Here’s a look at the life of Ted Cruz, Republican senator of Texas and former 2016 presidential candidate.
Birth date: December 22, 1970
Birth place: Calgary, Alberta, Canada
Birth name: Rafael Edward Cruz
Father: Rafael Cruz, pastor
Mother: Eleanor Darragh, computer programmer
Marriage: Heidi (Nelson) Cruz (2001-present)
Children: Caroline and Catherine
Education: Princeton University, B.A. in Public Policy, 1992; Harvard Law School, J.D., 1995
Religion: Southern Baptist
His father, Rafael Cruz, left Cuba as a teenager in 1957 amid the nation’s revolution. During the Cuban revolution, Rafael Cruz sided with Fidel Castro against dictator Fulgencio Batista, but later became a critic of Castro’s.
While at Harvard Law School, was an editor of the Harvard Law Review and founder of the Harvard Latino Law Review.
First Hispanic US Senator from Texas.
Was a dual citizen of Canada and the United States until he renounced his Canadian citizenship in 2014.
1996-1997 - Clerks for US Supreme Court Chief Justice William Rehnquist.
1997-1999 - Attorney with the Washington, DC-based law firm Cooper, Carvin & Rosenthal.
1999-2000 - Domestic policy adviser during George W. Bush’s first presidential campaign.
2001 - Associate Deputy Attorney General at the Department of Justice.
2001-2003 - Director of the Office of Policy Planning, with the Federal Trade Commission.
2003-2008 - Solicitor General of Texas. He is the first Hispanic to hold the position. He is also the longest serving solicitor general in Texas’ history.
2004-2009 - Adjunct law professor at the University of Texas School of Law.
2008-2012 - Attorney with Morgan, Lewis & Bockius in Houston.
July 31, 2012 - Defeats Texas Lt. Gov. David Dewhurst in the runoff election for the Republican Senate nomination, by a vote of 57% to 43%.
November 6, 2012 - Elected US senator from Texas by defeating Democrat Paul Sadler, 56% to 41%.
November 14, 2012 - Named vice chairman of the National Republican Senatorial Committee.
January 3, 2013 - Sworn in as the 34th US senator from Texas.
September 24, 2013 - Reads Dr. Seuss’s “Green Eggs and Ham” as a bedtime story for his children during a 21-hour speech aimed at derailing President Barack Obama’s health care reform law.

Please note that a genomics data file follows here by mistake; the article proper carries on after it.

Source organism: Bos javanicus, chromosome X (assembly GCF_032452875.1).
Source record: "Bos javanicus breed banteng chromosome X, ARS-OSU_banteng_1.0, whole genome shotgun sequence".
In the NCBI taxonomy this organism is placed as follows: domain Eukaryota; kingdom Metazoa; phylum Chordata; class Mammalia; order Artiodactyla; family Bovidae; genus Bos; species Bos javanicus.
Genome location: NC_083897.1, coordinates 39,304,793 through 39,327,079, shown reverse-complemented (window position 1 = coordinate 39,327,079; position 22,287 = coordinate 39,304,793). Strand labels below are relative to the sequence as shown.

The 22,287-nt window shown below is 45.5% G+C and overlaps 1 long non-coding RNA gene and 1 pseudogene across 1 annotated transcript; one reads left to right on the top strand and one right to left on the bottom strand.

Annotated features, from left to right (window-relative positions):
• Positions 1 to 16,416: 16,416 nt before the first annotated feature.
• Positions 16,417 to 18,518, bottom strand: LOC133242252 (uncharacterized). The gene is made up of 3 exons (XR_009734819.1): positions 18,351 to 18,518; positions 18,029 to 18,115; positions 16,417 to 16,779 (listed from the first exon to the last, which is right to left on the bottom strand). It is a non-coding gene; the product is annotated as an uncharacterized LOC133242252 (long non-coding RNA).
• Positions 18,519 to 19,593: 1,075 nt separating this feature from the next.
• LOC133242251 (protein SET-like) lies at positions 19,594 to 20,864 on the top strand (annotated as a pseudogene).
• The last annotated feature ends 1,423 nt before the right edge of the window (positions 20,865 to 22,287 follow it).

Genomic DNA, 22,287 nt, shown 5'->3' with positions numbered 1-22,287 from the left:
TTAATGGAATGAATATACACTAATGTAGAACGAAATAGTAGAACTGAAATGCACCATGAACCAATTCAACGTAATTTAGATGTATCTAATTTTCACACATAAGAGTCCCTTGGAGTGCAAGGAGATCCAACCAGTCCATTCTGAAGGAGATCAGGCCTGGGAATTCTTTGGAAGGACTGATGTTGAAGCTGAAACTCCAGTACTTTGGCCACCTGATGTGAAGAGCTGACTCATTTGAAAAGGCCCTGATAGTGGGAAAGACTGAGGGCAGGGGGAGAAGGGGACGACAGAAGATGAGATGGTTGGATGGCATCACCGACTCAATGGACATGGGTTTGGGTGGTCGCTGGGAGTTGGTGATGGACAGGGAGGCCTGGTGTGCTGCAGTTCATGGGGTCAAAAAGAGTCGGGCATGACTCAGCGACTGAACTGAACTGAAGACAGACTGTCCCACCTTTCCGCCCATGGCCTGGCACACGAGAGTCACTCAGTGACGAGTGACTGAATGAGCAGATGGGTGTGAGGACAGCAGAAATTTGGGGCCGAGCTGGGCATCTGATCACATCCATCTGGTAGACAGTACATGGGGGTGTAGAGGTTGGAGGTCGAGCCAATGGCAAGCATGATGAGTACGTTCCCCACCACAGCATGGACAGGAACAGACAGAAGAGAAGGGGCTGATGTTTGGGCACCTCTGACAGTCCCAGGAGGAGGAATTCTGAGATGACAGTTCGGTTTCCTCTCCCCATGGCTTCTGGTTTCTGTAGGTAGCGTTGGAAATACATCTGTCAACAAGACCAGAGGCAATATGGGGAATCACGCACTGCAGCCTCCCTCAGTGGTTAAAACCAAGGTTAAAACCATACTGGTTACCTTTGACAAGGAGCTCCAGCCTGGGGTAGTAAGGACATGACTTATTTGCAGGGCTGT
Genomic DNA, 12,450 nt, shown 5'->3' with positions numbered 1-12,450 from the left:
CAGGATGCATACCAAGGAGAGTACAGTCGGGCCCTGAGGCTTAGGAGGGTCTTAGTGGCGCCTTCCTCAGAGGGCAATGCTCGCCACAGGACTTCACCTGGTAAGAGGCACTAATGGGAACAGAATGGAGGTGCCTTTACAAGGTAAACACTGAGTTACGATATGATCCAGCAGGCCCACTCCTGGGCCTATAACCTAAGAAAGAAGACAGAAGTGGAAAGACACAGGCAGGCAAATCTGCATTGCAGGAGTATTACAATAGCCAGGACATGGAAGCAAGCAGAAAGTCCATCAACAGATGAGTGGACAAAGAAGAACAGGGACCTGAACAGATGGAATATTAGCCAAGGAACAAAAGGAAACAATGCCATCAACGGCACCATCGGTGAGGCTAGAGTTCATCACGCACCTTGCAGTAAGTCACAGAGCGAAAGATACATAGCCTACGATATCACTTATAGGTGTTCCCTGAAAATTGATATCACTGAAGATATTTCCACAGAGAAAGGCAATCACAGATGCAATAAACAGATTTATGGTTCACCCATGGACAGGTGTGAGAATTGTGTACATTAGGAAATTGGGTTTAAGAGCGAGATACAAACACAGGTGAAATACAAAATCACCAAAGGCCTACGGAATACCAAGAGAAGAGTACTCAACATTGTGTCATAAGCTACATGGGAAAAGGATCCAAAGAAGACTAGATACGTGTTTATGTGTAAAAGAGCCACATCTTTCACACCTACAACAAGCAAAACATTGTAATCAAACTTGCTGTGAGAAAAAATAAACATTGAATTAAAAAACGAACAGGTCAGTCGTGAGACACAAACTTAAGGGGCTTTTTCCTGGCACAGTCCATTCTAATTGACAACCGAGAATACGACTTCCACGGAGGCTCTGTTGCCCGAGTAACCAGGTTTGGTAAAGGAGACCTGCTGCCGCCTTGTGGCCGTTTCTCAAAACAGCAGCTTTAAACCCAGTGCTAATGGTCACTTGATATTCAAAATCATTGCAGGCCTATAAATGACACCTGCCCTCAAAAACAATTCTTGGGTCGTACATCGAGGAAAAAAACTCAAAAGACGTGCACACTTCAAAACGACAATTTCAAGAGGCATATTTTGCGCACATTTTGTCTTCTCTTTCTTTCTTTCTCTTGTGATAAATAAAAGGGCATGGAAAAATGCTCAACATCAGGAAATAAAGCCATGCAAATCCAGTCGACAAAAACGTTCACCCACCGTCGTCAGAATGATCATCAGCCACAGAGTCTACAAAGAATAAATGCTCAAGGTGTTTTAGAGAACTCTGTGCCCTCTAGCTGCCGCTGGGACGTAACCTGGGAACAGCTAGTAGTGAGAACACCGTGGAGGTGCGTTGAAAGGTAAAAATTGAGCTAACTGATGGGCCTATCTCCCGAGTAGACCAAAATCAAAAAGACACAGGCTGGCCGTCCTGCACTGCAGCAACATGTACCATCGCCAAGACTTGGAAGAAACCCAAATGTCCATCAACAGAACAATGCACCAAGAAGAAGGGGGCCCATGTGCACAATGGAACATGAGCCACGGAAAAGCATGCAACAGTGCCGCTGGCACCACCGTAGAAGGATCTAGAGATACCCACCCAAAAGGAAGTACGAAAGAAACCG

June 2014 - His spokeswoman confirms that Cruz has renounced his Canadian citizenship, and is no longer a dual citizen of Canada and the United States.
March 23, 2015 - Cruz announces his candidacy for president in a 30-second video message posted on Twitter shortly after midnight. Later in the day he announces he is running for president during a speech at Liberty University in Lynchburg, Virginia.
April 27, 2016 - Cruz formally names Carly Fiorina as his vice presidential running mate – a last-ditch move to regain momentum after being mathematically eliminated from winning the GOP presidential nomination outright.
May 3, 2016 - Cruz announces he is suspending his presidential bid after losing the Indiana primary.
September 23, 2016 - Cruz endorses Donald Trump for the presidency, surprising many after a contentious primary filled with nasty personal attacks and Cruz’s dramatic snub of Trump at the Republican National Convention, where he pointedly refused to endorse the nominee.
March 15, 2019 - A watchdog group discloses that Cruz’s campaign has been fined $35,000 by the Federal Election Commission for failing to accurately report more than $1 million in loans that helped underwrite his first Senate bid in 2012.
July 13, 2020 - China announces sanctions against US officials, including Cruz, in retaliation for measures revealed on July 9 by the US Treasury Dept. over Beijing’s alleged human rights abuses in Xinjiang.
January 6, 2021 - Cruz objects to Arizona’s Electoral College results during the joint session of Congress.
February 17, 2021 - Cruz travels to Cancun, Mexico for vacation as a winter disaster in his home state leaves millions without power or water. He later says the trip “was obviously a mistake” and that “in hindsight I wouldn’t have done it.”
September 30, 2021 - The Supreme Court agrees to hear a case concerning Cruz’s 2018 campaign and consider regulations that limit money that committees can raise after the election to reimburse loans made before the election.